Let’s bring clean water to 100 people! (It’s World Water Day. And it’s my birthday present!)

Water is for the global good!

For my birthday, April 6, I want to get clean water to 100 people. Want to help?

You can give $43 now (my age, ugh!) or anything at all. Hey,  $10 is great.

Go to:  http://mycharitywater.org/theglobalgood

All – 100% – will go to a clean water project like a well or a filtering system. If we reach our big goal of $2000, we will bring clean drinking water to 100 people.  Clean water to drink, and not for one day either. Every day. As they say, “Water changes everything.”

 

 

 

I know it sounds silly, but ever since I read the novel Dune, I’ve been fascinated by the idea of a planet– our planet– without water. I’m a sci-fi fan. When clean drinking water becomes so rare and so precious, what does that look like? Who owns the water?

Today, on planet Earth, nearly 1 billion people lack access to clean drinking water. That’s about one person for every seven.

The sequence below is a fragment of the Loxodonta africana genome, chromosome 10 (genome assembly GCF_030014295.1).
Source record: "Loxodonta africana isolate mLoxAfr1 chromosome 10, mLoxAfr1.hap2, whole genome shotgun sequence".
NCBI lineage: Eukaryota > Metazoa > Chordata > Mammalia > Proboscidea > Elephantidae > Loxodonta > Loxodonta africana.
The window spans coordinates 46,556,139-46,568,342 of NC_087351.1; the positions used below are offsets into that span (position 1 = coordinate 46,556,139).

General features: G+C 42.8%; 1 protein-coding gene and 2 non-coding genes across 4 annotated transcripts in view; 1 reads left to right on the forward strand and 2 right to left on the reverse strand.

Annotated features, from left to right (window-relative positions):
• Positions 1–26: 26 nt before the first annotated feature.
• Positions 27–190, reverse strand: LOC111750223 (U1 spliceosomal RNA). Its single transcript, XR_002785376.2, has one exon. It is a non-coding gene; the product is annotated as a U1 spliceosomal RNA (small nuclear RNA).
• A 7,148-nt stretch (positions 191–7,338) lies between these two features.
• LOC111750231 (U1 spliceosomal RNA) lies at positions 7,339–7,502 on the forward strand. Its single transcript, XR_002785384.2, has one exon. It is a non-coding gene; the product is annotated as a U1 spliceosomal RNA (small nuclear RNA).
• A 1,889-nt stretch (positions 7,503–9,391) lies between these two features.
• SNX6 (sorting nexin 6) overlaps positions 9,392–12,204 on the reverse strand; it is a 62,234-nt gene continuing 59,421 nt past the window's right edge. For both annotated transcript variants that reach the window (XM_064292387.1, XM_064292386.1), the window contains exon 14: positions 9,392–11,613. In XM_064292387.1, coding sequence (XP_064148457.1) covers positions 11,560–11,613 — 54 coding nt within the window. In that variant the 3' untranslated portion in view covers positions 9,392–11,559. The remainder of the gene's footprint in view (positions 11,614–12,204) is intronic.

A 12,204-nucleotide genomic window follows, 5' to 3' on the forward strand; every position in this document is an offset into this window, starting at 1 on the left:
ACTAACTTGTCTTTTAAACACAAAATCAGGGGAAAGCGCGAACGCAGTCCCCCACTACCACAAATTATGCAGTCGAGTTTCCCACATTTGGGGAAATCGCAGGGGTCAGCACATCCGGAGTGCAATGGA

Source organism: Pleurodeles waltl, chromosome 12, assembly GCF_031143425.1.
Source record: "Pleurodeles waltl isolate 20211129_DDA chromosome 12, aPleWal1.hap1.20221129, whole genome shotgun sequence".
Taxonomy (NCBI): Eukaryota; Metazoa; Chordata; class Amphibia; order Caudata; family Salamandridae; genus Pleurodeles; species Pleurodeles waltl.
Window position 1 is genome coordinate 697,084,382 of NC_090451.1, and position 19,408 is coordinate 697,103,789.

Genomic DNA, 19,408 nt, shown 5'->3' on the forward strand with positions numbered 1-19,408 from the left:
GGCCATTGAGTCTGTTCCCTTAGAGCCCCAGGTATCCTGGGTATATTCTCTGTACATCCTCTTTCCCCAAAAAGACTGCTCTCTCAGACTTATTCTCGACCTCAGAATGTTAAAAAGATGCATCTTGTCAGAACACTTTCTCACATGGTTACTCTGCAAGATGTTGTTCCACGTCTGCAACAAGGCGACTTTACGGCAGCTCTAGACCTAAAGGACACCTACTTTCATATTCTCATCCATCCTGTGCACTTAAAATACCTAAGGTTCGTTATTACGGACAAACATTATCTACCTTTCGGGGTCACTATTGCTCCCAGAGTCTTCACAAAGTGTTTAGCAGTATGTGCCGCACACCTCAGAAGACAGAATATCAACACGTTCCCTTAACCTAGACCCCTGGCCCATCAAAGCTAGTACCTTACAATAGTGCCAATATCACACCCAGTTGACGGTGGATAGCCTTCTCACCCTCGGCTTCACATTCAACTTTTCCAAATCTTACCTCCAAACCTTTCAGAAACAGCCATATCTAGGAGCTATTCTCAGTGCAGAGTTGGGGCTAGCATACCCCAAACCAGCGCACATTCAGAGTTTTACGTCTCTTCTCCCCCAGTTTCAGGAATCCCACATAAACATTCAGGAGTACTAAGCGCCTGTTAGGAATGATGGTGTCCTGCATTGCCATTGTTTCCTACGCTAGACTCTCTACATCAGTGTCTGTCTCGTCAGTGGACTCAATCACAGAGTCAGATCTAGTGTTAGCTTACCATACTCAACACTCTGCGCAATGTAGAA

In the U.S. clean water is a public good. We expect our government to provide that to us. How fortunate we are.

I lived in Mexico City for a few years, where you cannot drink the water. If you didn’t buy any bottled water (assuming you have the money), and it is Sunday and the store is closed, too bad for you.  And that is the most miniscule of examples, but I had at least the smallest inkling of what it means to have NO water to drink.

I’ve seen Brazilian shanty towns along a river bank stained black with who knows what. If you drink it, you are basically poisoning yourself. Fish? No way. But if you’re desperate, I guess you try boiling the water and you drink it. You wash your clothes in it and you wear them.

I’ve heard horror stories of corporations buying the water rights to a stream near rural communities. The people who would normally use this natural resource are now punished if they try to do so. And the company? They bottle the water and sell it back to the poor people.

The stories go on and on. But we can do something about it. We can empower people with access to their own water supplies to improve their health, quality of life and even income earning power. Time not spent walking hours for clean water is time available for work or education. Water. It’s so simple and so powerful.

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